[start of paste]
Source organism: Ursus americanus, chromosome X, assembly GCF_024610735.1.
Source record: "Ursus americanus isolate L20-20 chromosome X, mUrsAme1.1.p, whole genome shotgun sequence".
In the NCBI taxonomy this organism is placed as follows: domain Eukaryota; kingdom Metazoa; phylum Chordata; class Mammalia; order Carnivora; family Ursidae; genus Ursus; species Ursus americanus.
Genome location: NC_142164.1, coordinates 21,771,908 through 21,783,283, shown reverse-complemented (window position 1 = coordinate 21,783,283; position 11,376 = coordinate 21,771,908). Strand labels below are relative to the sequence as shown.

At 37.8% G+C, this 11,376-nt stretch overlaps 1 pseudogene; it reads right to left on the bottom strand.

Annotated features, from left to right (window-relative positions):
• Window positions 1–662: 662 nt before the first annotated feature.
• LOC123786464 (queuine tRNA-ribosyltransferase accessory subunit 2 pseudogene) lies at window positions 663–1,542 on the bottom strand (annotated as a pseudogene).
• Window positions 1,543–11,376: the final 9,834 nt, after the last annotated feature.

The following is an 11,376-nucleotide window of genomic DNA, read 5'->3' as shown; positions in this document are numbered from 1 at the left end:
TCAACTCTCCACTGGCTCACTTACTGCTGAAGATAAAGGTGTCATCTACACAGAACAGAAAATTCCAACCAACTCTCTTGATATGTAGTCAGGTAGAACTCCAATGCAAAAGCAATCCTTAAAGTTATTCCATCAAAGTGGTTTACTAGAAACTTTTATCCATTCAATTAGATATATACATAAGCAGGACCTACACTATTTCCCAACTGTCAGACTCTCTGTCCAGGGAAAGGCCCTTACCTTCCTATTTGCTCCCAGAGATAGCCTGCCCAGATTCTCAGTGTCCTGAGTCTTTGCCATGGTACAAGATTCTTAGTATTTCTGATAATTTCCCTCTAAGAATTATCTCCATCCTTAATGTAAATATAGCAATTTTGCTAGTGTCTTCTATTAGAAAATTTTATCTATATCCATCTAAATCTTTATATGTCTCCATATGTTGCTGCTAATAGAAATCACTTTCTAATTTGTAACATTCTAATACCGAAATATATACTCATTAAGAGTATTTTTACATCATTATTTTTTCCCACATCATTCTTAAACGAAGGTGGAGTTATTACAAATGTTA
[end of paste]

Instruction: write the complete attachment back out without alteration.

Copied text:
Source organism: Ursus americanus, chromosome X, assembly GCF_024610735.1.
Source record: "Ursus americanus isolate L20-20 chromosome X, mUrsAme1.1.p, whole genome shotgun sequence".
In the NCBI taxonomy this organism is placed as follows: domain Eukaryota; kingdom Metazoa; phylum Chordata; class Mammalia; order Carnivora; family Ursidae; genus Ursus; species Ursus americanus.
Genome location: NC_142164.1, coordinates 21,771,908 through 21,783,283, shown reverse-complemented (window position 1 = coordinate 21,783,283; position 11,376 = coordinate 21,771,908). Strand labels below are relative to the sequence as shown.

At 37.8% G+C, this 11,376-nt stretch overlaps 1 pseudogene; it reads right to left on the bottom strand.

Annotated features, from left to right (window-relative positions):
• Window positions 1–662: 662 nt before the first annotated feature.
• LOC123786464 (queuine tRNA-ribosyltransferase accessory subunit 2 pseudogene) lies at window positions 663–1,542 on the bottom strand (annotated as a pseudogene).
• Window positions 1,543–11,376: the final 9,834 nt, after the last annotated feature.

The following is an 11,376-nucleotide window of genomic DNA, read 5'->3' as shown; positions in this document are numbered from 1 at the left end:
TCAACTCTCCACTGGCTCACTTACTGCTGAAGATAAAGGTGTCATCTACACAGAACAGAAAATTCCAACCAACTCTCTTGATATGTAGTCAGGTAGAACTCCAATGCAAAAGCAATCCTTAAAGTTATTCCATCAAAGTGGTTTACTAGAAACTTTTATCCATTCAATTAGATATATACATAAGCAGGACCTACACTATTTCCCAACTGTCAGACTCTCTGTCCAGGGAAAGGCCCTTACCTTCCTATTTGCTCCCAGAGATAGCCTGCCCAGATTCTCAGTGTCCTGAGTCTTTGCCATGGTACAAGATTCTTAGTATTTCTGATAATTTCCCTCTAAGAATTATCTCCATCCTTAATGTAAATATAGCAATTTTGCTAGTGTCTTCTATTAGAAAATTTTATCTATATCCATCTAAATCTTTATATGTCTCCATATGTTGCTGCTAATAGAAATCACTTTCTAATTTGTAACATTCTAATACCGAAATATATACTCATTAAGAGTATTTTTACATCATTATTTTTTCCCACATCATTCTTAAACGAAGGTGGAGTTATTACAAATGTTA